Chairman Martin opened the floor to members to discuss issues and bills they wanted to focus on. Representative Carpenter highlighted HB 131. Representative Lydia Glaize (D-Fairburn) discussed need-based financial aid for students who were victims of crimes. Representative Jackson mentioned that money is allocated based on enrollment. Representative Barrett discussed retired citizens returning to certificate programs. Representative Robert Dickey (R-Musella) highlighted HB 605. The chair introduced the staff and then adjourned the meeting.

House Health Committee

The House Health Committee, under the leadership of Representative Lee Hawkins (R-Gainesville), met Wednesday afternoon to take up three matters:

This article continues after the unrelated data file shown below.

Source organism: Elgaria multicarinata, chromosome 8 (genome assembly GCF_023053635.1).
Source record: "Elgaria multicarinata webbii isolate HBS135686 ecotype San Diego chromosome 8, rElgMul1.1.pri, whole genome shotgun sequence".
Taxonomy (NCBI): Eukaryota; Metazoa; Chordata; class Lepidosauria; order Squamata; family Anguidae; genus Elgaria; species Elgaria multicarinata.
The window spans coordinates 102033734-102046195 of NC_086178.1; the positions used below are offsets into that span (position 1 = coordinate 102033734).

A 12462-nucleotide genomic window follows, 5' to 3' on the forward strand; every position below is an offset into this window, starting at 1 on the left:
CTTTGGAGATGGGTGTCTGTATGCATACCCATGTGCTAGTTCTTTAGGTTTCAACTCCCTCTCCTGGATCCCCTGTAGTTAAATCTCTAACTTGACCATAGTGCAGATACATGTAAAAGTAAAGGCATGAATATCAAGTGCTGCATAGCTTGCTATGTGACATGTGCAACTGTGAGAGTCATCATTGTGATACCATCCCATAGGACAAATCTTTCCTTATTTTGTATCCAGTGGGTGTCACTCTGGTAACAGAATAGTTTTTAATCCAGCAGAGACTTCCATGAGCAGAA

• A hearing only was held on Representative Karen Mathiak’s (R-Griffin) upcoming proposal to amend Georgia’s law on newborn screening in order to add Duchenne Muscular Dystrophy to the current listing of diseases. Parent Project Muscular Dystrophy testified on the rationale for adding this disease to the screenings. It is the most common neuromuscular disease, and it is commonly diagnosed in children at age five. The disease affects mostly males, and the skeletal muscles are primarily impacted. The disease is a progressive condition and 100% life-limiting. Most individuals with this disease die by their late 20s. Niki Armstrong, associate vice president of Parent Project Muscular Dystrophy, talked about the diagnostic odyssey parents are facing with this disease. Most children begin displaying symptoms by the age of two. There are currently seven FDA-approved therapies (mostly steroids but there is a gene therapy offered only for children ages four to five) for these children who are diagnosed with Duchenne muscular dystrophy, and it is seen in approximately one in 5,000 males. A simple blood test can provide a diagnosis of the disease and assist parents in getting help for their children sooner. In addition to getting children the approved therapies, parents are also provided opportunities to get their children early intervention services (such as physical therapy) for cognitive delays, autistic issues, language delays, etc. While the disease is rare, it is common, and they recited that perhaps as many as 12 children born in Georgia in 2021 had the disease. Other states have adopted laws to require genetic testing for the disease, and the costs associated with the blood test will depend on the algorithm selected by the state but it generally is around $8 per baby. The costs to the family for delaying the testing can be as much as $200,000 (such as medical costs, ER visits, productivity costs, etc.). Ohio and New York recently started screenings, and other states have legislation that has been filed.